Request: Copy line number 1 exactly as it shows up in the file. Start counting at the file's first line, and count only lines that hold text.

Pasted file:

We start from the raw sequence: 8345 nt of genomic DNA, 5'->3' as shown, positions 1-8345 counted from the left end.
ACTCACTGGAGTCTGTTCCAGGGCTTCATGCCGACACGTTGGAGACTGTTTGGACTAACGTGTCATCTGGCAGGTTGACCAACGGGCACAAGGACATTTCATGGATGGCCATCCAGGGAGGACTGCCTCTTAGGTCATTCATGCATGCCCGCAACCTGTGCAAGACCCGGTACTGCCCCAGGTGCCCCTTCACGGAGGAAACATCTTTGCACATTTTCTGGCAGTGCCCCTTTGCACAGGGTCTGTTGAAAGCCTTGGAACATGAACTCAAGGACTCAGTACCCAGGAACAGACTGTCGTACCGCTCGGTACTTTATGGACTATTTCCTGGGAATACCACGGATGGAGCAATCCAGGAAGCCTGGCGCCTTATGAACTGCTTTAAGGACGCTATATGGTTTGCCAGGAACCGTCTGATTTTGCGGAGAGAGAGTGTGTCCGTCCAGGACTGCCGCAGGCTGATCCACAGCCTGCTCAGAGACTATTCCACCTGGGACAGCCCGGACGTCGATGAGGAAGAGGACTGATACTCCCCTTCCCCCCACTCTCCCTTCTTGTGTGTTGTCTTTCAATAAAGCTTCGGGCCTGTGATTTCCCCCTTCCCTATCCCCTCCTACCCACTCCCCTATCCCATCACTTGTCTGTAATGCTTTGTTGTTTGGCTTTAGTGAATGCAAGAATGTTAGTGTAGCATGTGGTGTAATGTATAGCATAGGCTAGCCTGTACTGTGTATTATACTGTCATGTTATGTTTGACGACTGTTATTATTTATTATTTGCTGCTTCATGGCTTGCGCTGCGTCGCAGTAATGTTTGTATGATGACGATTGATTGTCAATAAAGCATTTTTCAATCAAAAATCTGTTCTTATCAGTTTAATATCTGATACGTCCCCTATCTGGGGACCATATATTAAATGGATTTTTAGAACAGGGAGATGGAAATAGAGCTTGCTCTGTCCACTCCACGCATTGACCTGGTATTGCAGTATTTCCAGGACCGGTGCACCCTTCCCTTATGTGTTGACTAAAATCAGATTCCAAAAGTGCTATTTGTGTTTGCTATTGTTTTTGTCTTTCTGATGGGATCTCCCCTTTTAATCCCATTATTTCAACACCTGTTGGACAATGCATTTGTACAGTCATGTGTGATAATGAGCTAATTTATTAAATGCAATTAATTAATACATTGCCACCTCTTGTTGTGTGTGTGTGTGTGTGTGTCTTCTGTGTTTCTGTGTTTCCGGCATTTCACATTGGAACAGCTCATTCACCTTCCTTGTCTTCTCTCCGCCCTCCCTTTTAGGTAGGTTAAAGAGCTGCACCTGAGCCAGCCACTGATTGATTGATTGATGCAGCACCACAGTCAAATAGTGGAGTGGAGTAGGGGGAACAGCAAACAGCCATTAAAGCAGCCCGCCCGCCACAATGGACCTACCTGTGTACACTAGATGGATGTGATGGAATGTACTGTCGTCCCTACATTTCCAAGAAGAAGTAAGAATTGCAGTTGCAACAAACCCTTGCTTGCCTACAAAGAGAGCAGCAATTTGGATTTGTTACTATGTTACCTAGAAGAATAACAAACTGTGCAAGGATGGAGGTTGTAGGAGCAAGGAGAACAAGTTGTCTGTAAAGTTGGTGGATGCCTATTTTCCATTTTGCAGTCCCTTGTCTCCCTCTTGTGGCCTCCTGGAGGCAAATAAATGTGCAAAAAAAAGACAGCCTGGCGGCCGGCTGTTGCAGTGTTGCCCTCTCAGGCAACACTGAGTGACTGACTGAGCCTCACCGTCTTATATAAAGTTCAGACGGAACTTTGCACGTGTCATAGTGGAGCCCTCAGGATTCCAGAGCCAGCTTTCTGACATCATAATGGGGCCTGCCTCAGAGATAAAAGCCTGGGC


We start from the raw sequence: 8345 nt of genomic DNA, 5'->3' as shown, positions 1-8345 counted from the left end.